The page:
is the story of the pioneering work of the Sisters of Mercy in the United States. Strong women, many of significant social status and means, chose to live lives of poverty and service in the United States. Rebuked as "papists" and initially mistrusted by the population, they proved their worth and changed public opinion during the Civil War. Nursing both Yankee and Confederate soldiers, they placed themselves directly in harm's way on the battlefield. Following the Civil War, these women among other orders of sisters established major social institutions (hospitals, orphanages, and schools) where none had existed before. The book is written in a narrative style with strong characterization of the sisters and of the bishops and priests who either aided them or tried to dominate them.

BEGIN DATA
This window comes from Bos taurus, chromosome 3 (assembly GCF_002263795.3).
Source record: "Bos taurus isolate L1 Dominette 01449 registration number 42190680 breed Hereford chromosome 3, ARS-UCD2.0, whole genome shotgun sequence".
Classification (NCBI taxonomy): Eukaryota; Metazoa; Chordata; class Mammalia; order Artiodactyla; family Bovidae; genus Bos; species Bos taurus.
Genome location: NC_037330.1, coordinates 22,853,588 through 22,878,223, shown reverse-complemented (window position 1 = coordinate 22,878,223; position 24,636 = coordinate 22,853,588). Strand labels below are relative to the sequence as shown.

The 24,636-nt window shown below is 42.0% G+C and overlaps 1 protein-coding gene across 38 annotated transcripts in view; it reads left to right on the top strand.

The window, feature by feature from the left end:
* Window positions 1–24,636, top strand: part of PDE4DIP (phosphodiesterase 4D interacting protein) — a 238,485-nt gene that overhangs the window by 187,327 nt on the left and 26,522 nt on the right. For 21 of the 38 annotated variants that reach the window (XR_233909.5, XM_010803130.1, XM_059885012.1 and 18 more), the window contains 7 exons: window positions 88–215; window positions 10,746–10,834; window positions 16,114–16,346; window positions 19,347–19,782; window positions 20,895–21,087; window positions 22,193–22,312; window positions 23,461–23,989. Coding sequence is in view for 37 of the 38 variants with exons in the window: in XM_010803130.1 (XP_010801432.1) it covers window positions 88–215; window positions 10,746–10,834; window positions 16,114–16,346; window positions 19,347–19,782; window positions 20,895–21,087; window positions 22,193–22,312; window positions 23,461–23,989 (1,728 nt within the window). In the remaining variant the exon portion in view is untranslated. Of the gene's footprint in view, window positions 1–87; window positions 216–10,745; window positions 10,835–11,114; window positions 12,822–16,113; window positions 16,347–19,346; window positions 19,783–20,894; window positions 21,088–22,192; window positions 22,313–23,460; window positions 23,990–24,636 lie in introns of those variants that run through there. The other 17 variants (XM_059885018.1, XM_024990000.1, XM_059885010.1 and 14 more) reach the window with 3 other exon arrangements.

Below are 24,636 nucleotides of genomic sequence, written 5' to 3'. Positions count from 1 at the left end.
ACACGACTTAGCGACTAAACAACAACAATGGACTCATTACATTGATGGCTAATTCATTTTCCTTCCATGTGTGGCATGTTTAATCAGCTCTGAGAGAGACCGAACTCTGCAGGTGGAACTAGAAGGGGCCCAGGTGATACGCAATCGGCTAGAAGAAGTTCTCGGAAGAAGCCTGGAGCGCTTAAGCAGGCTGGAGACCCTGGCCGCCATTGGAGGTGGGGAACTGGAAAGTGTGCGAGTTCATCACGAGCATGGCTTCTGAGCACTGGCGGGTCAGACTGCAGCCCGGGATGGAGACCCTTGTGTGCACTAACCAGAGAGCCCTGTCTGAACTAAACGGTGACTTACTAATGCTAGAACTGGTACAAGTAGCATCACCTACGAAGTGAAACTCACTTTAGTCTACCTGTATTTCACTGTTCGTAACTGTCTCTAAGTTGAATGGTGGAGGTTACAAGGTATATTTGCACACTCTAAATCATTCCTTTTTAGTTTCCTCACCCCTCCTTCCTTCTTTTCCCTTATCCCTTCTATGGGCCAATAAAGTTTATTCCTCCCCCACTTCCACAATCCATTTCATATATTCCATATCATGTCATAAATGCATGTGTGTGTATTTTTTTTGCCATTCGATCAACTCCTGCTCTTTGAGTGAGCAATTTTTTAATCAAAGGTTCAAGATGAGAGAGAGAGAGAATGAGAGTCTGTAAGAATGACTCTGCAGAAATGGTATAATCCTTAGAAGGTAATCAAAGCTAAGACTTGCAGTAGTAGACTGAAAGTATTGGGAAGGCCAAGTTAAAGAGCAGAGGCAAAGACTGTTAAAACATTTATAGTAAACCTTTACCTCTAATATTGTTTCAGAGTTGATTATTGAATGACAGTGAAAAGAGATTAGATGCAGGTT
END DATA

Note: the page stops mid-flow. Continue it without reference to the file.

Unswerving in their vision, the sisters continued in their mission, leaving us with social institutions that still exist today. This is an inspiring and very readable study that takes us up to the present day.